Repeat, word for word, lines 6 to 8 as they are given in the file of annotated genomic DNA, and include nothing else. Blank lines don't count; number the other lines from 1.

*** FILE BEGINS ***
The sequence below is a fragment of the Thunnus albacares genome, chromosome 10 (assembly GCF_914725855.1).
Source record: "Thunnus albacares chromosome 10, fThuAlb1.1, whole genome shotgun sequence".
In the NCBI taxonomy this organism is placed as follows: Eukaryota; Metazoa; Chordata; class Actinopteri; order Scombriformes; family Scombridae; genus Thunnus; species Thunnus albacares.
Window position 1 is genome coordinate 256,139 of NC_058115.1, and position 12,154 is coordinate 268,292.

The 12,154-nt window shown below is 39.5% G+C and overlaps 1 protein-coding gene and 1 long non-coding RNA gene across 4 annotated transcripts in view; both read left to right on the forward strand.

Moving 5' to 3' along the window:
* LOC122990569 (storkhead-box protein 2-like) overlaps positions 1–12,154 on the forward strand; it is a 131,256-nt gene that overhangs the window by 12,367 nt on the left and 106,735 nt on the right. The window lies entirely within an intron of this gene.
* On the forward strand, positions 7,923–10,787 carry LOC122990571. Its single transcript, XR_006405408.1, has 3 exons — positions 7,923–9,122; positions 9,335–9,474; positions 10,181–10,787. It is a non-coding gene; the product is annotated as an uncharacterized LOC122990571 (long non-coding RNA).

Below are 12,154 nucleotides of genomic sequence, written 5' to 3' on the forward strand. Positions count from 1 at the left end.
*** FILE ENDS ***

Moving 5' to 3' along the window:
* LOC122990569 (storkhead-box protein 2-like) overlaps positions 1–12,154 on the forward strand; it is a 131,256-nt gene that overhangs the window by 12,367 nt on the left and 106,735 nt on the right. The window lies entirely within an intron of this gene.
* On the forward strand, positions 7,923–10,787 carry LOC122990571. Its single transcript, XR_006405408.1, has 3 exons — positions 7,923–9,122; positions 9,335–9,474; positions 10,181–10,787. It is a non-coding gene; the product is annotated as an uncharacterized LOC122990571 (long non-coding RNA).